“It is a risk to love. What if it doesn’t work out? Ah, but what if it does?”
— Peter McWilliams
Golden : adj ˈgōl-dən radiantly youthful & vigorous; of a high degree of excellence.
Fifty years, for any marriage is an extraordinary feat — but, a Hollywood marriage?Why, it’s an eternity! Paul Newman & Joanne Woodward were famously dubbed the golden couple of Hollywood, and a better description could not be given — blissfully happy, wonderfully grounded, and a charmingly lovely great love story by any standard . . .
Paul Newman met the beautiful blonde, Joanne Woodward, in 1953 during his Broadway debut starring in the romantic drama, Picnic. Joanne, an understudy to the female lead, was instantly captivated Paul — however, unfortunately for them both, Paul was already married.
Further to their shared love of Broadway, the pair had much in common: they were both members of Lee Strasberg’s prestigious Actors Studio, and after finalising the play, both took to Hollywood to take on the silver screen.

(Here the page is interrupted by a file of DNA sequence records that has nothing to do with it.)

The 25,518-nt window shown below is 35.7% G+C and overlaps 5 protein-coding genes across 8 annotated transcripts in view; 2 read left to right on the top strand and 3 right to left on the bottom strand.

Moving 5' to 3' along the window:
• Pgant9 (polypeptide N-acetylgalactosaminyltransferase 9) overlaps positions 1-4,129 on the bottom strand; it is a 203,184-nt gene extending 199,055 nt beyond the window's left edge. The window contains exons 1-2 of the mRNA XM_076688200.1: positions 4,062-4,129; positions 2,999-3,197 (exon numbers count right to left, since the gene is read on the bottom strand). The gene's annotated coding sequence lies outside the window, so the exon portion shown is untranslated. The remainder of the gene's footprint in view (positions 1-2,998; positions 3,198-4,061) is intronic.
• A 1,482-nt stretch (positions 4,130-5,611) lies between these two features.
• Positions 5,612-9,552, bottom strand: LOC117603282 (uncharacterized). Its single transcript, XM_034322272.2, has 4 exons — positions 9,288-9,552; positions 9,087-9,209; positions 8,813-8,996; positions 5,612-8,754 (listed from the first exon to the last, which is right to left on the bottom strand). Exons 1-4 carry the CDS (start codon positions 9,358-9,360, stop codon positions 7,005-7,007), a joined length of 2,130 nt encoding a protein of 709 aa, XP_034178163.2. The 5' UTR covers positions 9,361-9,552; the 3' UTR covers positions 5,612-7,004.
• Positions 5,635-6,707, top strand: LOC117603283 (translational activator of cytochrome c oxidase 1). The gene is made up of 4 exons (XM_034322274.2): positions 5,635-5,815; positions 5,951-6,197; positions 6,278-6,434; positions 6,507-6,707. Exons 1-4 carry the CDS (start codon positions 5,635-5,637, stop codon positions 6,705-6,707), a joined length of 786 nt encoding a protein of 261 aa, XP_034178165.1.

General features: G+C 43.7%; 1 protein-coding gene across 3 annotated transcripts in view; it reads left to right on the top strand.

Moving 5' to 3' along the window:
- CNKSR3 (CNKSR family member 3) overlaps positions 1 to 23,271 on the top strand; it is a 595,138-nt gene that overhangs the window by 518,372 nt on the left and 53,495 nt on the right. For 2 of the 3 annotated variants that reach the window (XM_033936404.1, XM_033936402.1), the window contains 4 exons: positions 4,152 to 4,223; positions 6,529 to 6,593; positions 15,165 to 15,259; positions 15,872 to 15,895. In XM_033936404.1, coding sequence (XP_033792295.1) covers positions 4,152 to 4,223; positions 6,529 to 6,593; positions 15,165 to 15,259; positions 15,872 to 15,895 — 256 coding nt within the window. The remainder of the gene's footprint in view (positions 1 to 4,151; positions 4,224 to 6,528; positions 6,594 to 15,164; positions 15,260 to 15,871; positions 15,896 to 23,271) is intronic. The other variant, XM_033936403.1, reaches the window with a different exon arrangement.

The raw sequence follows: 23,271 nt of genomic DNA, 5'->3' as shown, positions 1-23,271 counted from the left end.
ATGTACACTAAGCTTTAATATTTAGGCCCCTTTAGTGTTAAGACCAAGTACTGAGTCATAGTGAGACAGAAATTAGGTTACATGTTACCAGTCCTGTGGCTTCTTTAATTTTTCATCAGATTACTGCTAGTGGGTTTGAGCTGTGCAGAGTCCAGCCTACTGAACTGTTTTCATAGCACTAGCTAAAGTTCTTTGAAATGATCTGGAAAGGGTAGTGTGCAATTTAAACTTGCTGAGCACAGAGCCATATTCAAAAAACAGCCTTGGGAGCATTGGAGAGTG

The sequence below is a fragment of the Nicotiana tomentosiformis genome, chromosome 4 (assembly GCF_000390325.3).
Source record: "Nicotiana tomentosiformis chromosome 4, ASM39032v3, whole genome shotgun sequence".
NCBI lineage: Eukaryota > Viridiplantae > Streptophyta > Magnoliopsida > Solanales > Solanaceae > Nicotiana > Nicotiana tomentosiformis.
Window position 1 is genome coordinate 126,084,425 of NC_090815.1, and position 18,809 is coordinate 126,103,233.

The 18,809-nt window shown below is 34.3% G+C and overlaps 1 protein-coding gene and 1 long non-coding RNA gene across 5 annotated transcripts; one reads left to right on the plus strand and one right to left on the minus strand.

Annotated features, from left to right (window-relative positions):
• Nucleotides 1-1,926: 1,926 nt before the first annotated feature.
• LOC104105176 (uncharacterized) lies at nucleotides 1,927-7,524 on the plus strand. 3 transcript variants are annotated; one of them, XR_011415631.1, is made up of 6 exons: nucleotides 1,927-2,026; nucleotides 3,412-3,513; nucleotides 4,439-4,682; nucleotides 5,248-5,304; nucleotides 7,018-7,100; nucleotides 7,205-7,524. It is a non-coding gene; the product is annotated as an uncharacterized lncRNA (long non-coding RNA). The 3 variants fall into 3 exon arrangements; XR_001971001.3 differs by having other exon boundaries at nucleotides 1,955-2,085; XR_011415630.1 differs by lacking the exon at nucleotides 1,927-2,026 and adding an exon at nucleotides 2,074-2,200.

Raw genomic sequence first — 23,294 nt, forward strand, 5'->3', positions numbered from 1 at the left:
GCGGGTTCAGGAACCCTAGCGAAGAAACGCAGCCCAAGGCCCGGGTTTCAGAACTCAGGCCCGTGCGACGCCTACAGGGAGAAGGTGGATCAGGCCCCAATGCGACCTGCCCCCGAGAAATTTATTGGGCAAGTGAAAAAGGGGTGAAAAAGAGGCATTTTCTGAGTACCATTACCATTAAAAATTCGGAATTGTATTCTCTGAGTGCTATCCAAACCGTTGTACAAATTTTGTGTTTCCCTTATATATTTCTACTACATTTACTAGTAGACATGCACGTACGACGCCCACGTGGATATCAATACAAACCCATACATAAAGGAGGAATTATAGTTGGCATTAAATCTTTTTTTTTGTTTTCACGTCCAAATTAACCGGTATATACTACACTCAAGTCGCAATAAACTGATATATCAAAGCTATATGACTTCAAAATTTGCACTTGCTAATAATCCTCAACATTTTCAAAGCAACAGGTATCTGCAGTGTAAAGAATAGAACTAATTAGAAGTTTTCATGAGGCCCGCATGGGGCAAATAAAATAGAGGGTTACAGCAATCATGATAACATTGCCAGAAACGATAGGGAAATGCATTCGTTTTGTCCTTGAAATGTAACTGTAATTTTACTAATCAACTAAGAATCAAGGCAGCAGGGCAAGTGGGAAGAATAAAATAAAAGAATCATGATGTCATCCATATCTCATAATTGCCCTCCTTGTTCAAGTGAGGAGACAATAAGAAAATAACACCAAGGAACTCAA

Despite not working together again for the next 4 years, they remained firm friends. Finally, in 1957, after Paul had divorced his first wife, they were cast opposite one another in the movie The Long, Hot Summer [trailer]. Passion immediately reignited, and an intimate love affair began. On January 29th, 1958 the pair married.
The marriage of Paul Newman & Joanne Woodward was not grand or ostentatious, but a lovely, quiet affair at the Hotel El Ranch Vegas, in Las Vegas, Nevada — but it was nonetheless, very ‘them’. As a wedding gift to his beautiful new wife, Paul gifted Joanne a silver cup that he had inscribed with the words, “So you wound up with Apollo/ If he’s sometimes hard to swallow/Use this.” Following the intimate ceremony, the couple honeymooned at London’s Connaught Hotel before returning to the US to make their home in an 18th-century Connecticut farmhouse — very atypical for a celebrity couple of the fifty’s.